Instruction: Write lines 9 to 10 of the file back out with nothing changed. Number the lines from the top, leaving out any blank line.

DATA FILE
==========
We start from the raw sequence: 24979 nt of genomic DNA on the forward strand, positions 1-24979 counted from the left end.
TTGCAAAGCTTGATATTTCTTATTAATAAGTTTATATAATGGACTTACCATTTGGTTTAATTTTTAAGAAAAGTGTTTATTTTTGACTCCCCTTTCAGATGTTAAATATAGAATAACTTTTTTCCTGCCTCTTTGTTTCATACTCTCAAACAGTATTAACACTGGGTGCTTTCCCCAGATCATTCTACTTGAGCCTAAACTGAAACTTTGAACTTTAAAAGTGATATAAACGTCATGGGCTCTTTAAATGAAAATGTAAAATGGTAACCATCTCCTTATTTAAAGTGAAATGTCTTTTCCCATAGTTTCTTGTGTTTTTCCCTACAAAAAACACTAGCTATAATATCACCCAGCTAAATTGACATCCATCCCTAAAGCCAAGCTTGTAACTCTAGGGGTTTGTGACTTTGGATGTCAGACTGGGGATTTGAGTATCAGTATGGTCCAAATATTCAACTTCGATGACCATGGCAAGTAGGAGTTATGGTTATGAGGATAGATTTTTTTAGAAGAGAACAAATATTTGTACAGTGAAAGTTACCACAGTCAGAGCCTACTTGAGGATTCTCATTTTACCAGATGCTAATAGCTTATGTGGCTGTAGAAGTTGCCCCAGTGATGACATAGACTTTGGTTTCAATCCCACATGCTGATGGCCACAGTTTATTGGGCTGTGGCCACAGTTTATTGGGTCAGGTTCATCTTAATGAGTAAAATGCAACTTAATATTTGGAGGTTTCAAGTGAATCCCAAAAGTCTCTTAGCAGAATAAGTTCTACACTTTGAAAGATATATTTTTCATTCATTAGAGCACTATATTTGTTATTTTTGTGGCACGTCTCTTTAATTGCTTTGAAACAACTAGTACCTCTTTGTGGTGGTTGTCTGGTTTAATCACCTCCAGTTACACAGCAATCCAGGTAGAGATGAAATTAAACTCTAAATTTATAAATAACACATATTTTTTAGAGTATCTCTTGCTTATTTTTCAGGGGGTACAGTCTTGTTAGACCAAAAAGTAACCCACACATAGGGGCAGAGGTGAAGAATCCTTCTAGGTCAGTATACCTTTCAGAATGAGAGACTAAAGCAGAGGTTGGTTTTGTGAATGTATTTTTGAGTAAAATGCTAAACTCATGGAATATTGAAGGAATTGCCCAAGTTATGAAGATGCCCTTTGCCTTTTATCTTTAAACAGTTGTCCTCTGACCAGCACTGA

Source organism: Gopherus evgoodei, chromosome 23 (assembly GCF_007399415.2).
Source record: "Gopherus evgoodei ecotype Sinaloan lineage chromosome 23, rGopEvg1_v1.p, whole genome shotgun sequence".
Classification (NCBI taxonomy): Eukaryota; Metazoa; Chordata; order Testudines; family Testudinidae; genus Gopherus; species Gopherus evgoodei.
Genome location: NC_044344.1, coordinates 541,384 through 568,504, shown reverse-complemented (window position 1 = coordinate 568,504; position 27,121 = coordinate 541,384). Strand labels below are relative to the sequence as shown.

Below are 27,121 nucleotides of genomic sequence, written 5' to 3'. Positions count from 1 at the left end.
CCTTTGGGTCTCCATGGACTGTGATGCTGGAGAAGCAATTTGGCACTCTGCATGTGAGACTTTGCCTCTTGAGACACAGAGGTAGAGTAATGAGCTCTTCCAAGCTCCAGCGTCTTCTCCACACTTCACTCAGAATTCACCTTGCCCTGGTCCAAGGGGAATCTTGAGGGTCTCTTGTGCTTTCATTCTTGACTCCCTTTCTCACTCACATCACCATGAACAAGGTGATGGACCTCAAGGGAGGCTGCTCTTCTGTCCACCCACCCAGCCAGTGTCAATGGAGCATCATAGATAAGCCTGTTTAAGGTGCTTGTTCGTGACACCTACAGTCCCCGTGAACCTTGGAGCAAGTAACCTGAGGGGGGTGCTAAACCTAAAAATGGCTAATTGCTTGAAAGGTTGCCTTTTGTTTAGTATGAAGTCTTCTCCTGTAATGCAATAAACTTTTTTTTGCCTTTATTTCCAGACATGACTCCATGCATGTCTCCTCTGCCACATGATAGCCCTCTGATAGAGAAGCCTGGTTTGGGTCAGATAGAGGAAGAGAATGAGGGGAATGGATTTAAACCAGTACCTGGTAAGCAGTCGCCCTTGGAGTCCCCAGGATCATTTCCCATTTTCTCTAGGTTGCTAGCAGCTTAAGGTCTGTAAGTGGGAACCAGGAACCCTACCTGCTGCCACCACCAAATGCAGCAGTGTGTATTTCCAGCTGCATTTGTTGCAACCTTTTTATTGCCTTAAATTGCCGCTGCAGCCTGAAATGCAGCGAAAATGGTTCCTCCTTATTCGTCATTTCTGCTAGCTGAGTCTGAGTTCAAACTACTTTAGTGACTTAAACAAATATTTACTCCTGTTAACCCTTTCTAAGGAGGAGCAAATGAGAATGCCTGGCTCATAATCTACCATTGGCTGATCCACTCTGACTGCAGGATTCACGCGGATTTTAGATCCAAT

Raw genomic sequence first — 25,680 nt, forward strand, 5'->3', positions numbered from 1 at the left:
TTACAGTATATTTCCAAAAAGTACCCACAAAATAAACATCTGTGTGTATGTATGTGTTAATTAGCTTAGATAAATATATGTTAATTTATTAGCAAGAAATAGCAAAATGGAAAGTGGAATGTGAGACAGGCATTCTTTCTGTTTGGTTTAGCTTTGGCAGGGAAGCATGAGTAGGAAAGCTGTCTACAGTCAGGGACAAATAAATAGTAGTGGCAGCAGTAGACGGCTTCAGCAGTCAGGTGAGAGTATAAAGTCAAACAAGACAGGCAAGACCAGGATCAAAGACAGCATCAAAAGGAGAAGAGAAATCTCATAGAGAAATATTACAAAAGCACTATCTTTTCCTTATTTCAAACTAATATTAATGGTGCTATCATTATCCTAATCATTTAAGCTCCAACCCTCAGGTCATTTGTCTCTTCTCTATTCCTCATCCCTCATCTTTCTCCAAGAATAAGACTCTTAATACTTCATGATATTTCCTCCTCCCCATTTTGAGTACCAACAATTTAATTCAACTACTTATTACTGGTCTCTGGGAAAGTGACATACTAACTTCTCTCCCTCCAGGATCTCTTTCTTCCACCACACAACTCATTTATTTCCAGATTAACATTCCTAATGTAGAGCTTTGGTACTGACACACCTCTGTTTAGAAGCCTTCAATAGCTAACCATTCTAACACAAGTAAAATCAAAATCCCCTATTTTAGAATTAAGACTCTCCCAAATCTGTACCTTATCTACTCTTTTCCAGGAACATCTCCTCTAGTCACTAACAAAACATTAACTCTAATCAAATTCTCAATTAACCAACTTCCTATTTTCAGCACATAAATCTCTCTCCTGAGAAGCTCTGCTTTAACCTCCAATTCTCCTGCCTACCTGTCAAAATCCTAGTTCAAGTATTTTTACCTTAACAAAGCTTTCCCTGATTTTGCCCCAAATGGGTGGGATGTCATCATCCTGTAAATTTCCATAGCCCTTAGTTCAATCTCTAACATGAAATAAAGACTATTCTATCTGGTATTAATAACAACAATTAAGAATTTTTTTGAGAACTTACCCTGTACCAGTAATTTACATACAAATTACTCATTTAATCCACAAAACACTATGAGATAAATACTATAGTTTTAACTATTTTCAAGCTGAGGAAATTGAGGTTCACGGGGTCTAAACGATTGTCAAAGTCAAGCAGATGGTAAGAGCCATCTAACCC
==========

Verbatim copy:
Raw genomic sequence first — 25,680 nt, forward strand, 5'->3', positions numbered from 1 at the left:
TTACAGTATATTTCCAAAAAGTACCCACAAAATAAACATCTGTGTGTATGTATGTGTTAATTAGCTTAGATAAATATATGTTAATTTATTAGCAAGAAATAGCAAAATGGAAAGTGGAATGTGAGACAGGCATTCTTTCTGTTTGGTTTAGCTTTGGCAGGGAAGCATGAGTAGGAAAGCTGTCTACAGTCAGGGACAAATAAATAGTAGTGGCAGCAGTAGACGGCTTCAGCAGTCAGGTGAGAGTATAAAGTCAAACAAGACAGGCAAGACCAGGATCAAAGACAGCATCAAAAGGAGAAGAGAAATCTCATAGAGAAATATTACAAAAGCACTATCTTTTCCTTATTTCAAACTAATATTAATGGTGCTATCATTATCCTAATCATTTAAGCTCCAACCCTCAGGTCATTTGTCTCTTCTCTATTCCTCATCCCTCATCTTTCTCCAAGAATAAGACTCTTAATACTTCATGATATTTCCTCCTCCCCATTTTGAGTACCAACAATTTAATTCAACTACTTATTACTGGTCTCTGGGAAAGTGACATACTAACTTCTCTCCCTCCAGGATCTCTTTCTTCCACCACACAACTCATTTATTTCCAGATTAACATTCCTAATGTAGAGCTTTGGTACTGACACACCTCTGTTTAGAAGCCTTCAATAGCTAACCATTCTAACACAAGTAAAATCAAAATCCCCTATTTTAGAATTAAGACTCTCCCAAATCTGTACCTTATCTACTCTTTTCCAGGAACATCTCCTCTAGTCACTAACAAAACATTAACTCTAATCAAATTCTCAATTAACCAACTTCCTATTTTCAGCACATAAATCTCTCTCCTGAGAAGCTCTGCTTTAACCTCCAATTCTCCTGCCTACCTGTCAAAATCCTAGTTCAAGTATTTTTACCTTAACAAAGCTTTCCCTGATTTTGCCCCAAATGGGTGGGATGTCATCATCCTGTAAATTTCCATAGCCCTTAGTTCAATCTCTAACATGAAATAAAGACTATTCTATCTGGTATTAATAACAACAATTAAGAATTTTTTTGAGAACTTACCCTGTACCAGTAATTTACATACAAATTACTCATTTAATCCACAAAACACTATGAGATAAATACTATAGTTTTAACTATTTTCAAGCTGAGGAAATTGAGGTTCACGGGGTCTAAACGATTGTCAAAGTCAAGCAGATGGTAAGAGCCATCTAACCC